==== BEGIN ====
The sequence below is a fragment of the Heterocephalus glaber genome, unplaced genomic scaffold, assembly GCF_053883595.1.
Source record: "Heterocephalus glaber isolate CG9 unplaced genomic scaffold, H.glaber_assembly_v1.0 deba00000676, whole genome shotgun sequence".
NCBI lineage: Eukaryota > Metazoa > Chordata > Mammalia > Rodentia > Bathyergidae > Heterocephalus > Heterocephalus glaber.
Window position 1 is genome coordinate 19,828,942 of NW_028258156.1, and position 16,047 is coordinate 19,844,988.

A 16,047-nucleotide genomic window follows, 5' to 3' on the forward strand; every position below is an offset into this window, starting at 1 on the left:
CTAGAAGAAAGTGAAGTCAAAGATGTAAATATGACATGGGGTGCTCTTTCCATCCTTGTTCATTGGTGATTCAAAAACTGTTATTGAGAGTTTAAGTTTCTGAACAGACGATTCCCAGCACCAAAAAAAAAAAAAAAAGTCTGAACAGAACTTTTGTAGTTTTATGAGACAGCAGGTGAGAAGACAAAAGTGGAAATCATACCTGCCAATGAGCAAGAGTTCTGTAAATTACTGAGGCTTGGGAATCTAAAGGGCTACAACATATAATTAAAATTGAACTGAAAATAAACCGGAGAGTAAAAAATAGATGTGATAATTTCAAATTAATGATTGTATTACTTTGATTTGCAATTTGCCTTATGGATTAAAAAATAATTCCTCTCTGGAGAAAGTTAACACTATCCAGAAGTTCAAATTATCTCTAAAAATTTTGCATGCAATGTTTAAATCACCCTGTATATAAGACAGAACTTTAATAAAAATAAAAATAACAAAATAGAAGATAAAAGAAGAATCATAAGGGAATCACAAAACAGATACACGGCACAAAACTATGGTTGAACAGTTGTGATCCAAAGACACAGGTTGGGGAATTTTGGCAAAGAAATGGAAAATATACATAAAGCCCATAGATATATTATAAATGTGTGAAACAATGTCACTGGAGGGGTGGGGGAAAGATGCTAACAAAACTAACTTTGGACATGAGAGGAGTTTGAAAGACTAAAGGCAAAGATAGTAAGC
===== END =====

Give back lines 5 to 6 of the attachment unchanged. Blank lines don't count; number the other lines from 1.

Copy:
A 16,047-nucleotide genomic window follows, 5' to 3' on the forward strand; every position below is an offset into this window, starting at 1 on the left:
CTAGAAGAAAGTGAAGTCAAAGATGTAAATATGACATGGGGTGCTCTTTCCATCCTTGTTCATTGGTGATTCAAAAACTGTTATTGAGAGTTTAAGTTTCTGAACAGACGATTCCCAGCACCAAAAAAAAAAAAAAAAGTCTGAACAGAACTTTTGTAGTTTTATGAGACAGCAGGTGAGAAGACAAAAGTGGAAATCATACCTGCCAATGAGCAAGAGTTCTGTAAATTACTGAGGCTTGGGAATCTAAAGGGCTACAACATATAATTAAAATTGAACTGAAAATAAACCGGAGAGTAAAAAATAGATGTGATAATTTCAAATTAATGATTGTATTACTTTGATTTGCAATTTGCCTTATGGATTAAAAAATAATTCCTCTCTGGAGAAAGTTAACACTATCCAGAAGTTCAAATTATCTCTAAAAATTTTGCATGCAATGTTTAAATCACCCTGTATATAAGACAGAACTTTAATAAAAATAAAAATAACAAAATAGAAGATAAAAGAAGAATCATAAGGGAATCACAAAACAGATACACGGCACAAAACTATGGTTGAACAGTTGTGATCCAAAGACACAGGTTGGGGAATTTTGGCAAAGAAATGGAAAATATACATAAAGCCCATAGATATATTATAAATGTGTGAAACAATGTCACTGGAGGGGTGGGGGAAAGATGCTAACAAAACTAACTTTGGACATGAGAGGAGTTTGAAAGACTAAAGGCAAAGATAGTAAGC